A MySQL Backup Primer

Feb 19, 2009 / By Sheeri Cabral

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  • Consistent backup:
    A consistent backup is one that represents a snapshot of all data at a point in time. Consistent backups are used for disaster recovery. An inconsistent backup can be useful for retrieving partial data — for example, if a long-time customer accidentally deletes information from his profile, you can go back to an inconsistent backup and retrieve that information. It is not important that all the data be consistent with each other when retrieving a partial amount of point-in-time data.

 

  • Logical backups:
    Logical backups are backups that contain SQL statements to create and populate tables. In MySQL, logical backups can only be done while mysqld is running, and are usually done with the mysqldump tool. mysqldump can logically export (“dump”) multiple databases, tables, views, stored routines, triggers and events. It can also export partial tables using the –where option to filter out rows. mysqldump will always output all the columns in a table.

 

SELECT ... INTO OUTFILE can also be used for logical backups, but that’s used less frequently. SELECT ... INTO OUTFILE does not back up table structure, nor anything else that cannot be retrieved by a SELECT statement (ie, view schema, stored routine definitions, etc). SELECT ... INTO OUTFILE is used for backing up specific columns in a table.

Logical backups can be used with a version control system to be able to audit approximately when changes occurred.

 

  • Physical backups:
    Physical backups (also called raw backups) are backups that contain the physical files. These are usually done by using a file copy utility (such as scp or rsync).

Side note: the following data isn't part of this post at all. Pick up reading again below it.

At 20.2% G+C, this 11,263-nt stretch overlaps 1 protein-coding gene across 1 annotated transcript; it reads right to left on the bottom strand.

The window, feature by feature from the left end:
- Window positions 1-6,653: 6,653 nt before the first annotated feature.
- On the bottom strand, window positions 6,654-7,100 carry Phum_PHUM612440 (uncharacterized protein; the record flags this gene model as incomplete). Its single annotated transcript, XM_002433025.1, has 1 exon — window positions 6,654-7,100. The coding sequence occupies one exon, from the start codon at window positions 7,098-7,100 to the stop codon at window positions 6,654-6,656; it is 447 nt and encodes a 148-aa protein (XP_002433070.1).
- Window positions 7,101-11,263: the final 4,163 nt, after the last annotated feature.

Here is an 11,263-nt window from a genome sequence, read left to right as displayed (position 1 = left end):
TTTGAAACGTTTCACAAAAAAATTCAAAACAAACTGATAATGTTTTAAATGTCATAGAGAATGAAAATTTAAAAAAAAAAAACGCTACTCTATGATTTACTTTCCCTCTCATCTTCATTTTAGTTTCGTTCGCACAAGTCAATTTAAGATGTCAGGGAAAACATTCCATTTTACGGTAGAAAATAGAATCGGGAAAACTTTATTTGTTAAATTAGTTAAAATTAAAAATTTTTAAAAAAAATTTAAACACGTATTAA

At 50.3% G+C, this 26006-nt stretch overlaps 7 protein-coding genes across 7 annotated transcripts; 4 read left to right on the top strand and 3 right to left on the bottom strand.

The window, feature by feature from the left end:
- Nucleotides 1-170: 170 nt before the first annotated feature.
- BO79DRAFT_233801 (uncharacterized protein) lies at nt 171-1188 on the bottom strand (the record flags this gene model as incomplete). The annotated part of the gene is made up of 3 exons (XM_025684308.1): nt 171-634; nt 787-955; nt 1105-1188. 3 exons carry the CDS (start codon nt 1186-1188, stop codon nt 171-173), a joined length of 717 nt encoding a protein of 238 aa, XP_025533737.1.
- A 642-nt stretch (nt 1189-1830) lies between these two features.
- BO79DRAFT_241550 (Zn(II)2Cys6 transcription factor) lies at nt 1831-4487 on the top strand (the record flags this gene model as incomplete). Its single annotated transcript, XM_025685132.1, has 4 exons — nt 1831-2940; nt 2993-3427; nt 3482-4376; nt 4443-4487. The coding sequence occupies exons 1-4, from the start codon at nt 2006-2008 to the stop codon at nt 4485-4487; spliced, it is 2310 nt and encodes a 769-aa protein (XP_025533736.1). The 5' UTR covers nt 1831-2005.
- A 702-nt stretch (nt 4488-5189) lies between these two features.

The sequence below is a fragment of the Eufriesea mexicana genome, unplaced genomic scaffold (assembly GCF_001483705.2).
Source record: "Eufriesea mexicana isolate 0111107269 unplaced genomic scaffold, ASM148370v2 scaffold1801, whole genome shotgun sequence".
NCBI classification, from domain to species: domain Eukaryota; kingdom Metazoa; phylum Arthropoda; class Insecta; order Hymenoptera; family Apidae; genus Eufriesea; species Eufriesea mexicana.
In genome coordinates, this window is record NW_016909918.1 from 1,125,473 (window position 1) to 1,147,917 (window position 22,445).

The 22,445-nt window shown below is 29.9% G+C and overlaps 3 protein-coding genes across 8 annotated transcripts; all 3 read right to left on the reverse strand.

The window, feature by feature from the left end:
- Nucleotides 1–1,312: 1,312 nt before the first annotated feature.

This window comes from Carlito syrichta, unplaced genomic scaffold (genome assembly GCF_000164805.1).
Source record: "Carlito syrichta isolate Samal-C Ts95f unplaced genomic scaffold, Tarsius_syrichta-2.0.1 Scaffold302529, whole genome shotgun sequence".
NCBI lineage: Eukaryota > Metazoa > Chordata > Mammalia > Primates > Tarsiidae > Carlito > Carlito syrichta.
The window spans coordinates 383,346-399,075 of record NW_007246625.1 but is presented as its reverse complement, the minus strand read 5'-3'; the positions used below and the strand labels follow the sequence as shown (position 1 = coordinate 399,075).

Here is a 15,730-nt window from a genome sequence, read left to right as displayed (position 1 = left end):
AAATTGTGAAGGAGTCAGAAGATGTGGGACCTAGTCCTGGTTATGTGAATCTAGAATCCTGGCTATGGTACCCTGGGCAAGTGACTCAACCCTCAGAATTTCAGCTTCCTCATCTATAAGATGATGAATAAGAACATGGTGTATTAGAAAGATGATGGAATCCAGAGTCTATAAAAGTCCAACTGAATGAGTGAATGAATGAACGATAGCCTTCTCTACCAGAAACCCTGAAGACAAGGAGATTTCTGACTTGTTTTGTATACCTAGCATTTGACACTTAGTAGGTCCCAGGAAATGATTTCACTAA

• Cold backups:
    Cold backups are done when mysqld is shut down. Currently only physical backups can be done as a cold backup (logical backups cannot be done as a cold backup).

 

 

  • Hot backups:
    Hot backups are done when mysqld is running, with minimal impact. An inconsistent logical backup with mysqldump is an example of a hot backup.

 

 

  • Warm backups:
    Warm backups are done when mysqld is running, but there may be major impact. For example, to get a consistent, warm backup it is necessary to ensure that tables are not written to, so for the duration of the backup a shared (read) lock will be put on all tables. Writes (including replication) will not be able to occur during the backup window, but reads can continue as usual.

 

mysqld is still running (so it’s not a cold backup) but there is impact to the database (so it’s not a hot backup).

2 Responses to “A MySQL Backup Primer”

  • Shlomi Noach says:

    Hi,

    Which is why mysqlhotbackup is wrongly named, and should have been called “mysqlwarmbackup”.

    While using `mysqldump –single-transactions` on InnoDB only database is indeed a hot backup (it’s even consistent),
    InnoDB-Hot-Backup, is even hotter (“Searing backup?”), since it almost does not impacts the running server (load average is almost unaffected). With mysqldump, a performance drop is noticeable.

  • Sheeri Cabral says:

    Shlomi — I completely agree about mysqlhotbackup!

    However, we’ve seen InnoDB Hot Backup cause cpu usage to spike, though to be fair, it spikes more after the backup is done, during scp :) if there are problems we just “nice” the process and it’s all set.

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